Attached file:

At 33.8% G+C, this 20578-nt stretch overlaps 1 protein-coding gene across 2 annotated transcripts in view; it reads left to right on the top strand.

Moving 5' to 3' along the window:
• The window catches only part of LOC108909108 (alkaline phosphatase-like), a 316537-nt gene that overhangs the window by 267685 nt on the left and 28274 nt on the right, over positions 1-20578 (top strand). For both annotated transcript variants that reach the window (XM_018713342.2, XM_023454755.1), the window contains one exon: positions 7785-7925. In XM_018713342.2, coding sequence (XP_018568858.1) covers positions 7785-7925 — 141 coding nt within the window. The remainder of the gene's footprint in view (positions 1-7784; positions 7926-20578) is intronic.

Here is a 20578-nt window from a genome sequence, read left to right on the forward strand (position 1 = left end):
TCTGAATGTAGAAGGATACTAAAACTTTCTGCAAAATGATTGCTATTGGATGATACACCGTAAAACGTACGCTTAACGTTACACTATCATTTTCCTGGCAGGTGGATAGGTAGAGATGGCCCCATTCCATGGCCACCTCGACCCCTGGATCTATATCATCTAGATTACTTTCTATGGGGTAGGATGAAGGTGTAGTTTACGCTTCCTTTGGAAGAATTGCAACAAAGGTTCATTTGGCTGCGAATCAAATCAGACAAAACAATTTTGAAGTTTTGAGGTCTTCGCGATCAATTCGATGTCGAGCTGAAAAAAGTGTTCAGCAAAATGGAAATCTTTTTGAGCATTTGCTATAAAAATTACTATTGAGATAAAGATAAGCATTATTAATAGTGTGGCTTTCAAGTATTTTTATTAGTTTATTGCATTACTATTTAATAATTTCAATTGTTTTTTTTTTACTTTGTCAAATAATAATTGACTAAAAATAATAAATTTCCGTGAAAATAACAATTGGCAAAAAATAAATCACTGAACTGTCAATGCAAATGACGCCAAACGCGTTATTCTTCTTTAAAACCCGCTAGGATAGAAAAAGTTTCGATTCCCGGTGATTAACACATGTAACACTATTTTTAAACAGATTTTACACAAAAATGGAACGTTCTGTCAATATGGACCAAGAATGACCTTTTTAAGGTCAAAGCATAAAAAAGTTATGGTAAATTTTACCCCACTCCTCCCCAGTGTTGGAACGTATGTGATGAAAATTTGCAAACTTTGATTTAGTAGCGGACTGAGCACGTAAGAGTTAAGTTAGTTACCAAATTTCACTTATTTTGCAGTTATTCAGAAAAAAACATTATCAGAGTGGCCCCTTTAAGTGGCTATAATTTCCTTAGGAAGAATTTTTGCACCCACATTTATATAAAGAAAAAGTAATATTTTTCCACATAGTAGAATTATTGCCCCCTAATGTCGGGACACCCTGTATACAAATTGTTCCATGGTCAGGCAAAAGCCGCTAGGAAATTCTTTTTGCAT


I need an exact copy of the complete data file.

At 33.8% G+C, this 20578-nt stretch overlaps 1 protein-coding gene across 2 annotated transcripts in view; it reads left to right on the top strand.

Moving 5' to 3' along the window:
• The window catches only part of LOC108909108 (alkaline phosphatase-like), a 316537-nt gene that overhangs the window by 267685 nt on the left and 28274 nt on the right, over positions 1-20578 (top strand). For both annotated transcript variants that reach the window (XM_018713342.2, XM_023454755.1), the window contains one exon: positions 7785-7925. In XM_018713342.2, coding sequence (XP_018568858.1) covers positions 7785-7925 — 141 coding nt within the window. The remainder of the gene's footprint in view (positions 1-7784; positions 7926-20578) is intronic.

Here is a 20578-nt window from a genome sequence, read left to right on the forward strand (position 1 = left end):
TCTGAATGTAGAAGGATACTAAAACTTTCTGCAAAATGATTGCTATTGGATGATACACCGTAAAACGTACGCTTAACGTTACACTATCATTTTCCTGGCAGGTGGATAGGTAGAGATGGCCCCATTCCATGGCCACCTCGACCCCTGGATCTATATCATCTAGATTACTTTCTATGGGGTAGGATGAAGGTGTAGTTTACGCTTCCTTTGGAAGAATTGCAACAAAGGTTCATTTGGCTGCGAATCAAATCAGACAAAACAATTTTGAAGTTTTGAGGTCTTCGCGATCAATTCGATGTCGAGCTGAAAAAAGTGTTCAGCAAAATGGAAATCTTTTTGAGCATTTGCTATAAAAATTACTATTGAGATAAAGATAAGCATTATTAATAGTGTGGCTTTCAAGTATTTTTATTAGTTTATTGCATTACTATTTAATAATTTCAATTGTTTTTTTTTTACTTTGTCAAATAATAATTGACTAAAAATAATAAATTTCCGTGAAAATAACAATTGGCAAAAAATAAATCACTGAACTGTCAATGCAAATGACGCCAAACGCGTTATTCTTCTTTAAAACCCGCTAGGATAGAAAAAGTTTCGATTCCCGGTGATTAACACATGTAACACTATTTTTAAACAGATTTTACACAAAAATGGAACGTTCTGTCAATATGGACCAAGAATGACCTTTTTAAGGTCAAAGCATAAAAAAGTTATGGTAAATTTTACCCCACTCCTCCCCAGTGTTGGAACGTATGTGATGAAAATTTGCAAACTTTGATTTAGTAGCGGACTGAGCACGTAAGAGTTAAGTTAGTTACCAAATTTCACTTATTTTGCAGTTATTCAGAAAAAAACATTATCAGAGTGGCCCCTTTAAGTGGCTATAATTTCCTTAGGAAGAATTTTTGCACCCACATTTATATAAAGAAAAAGTAATATTTTTCCACATAGTAGAATTATTGCCCCCTAATGTCGGGACACCCTGTATACAAATTGTTCCATGGTCAGGCAAAAGCCGCTAGGAAATTCTTTTTGCAT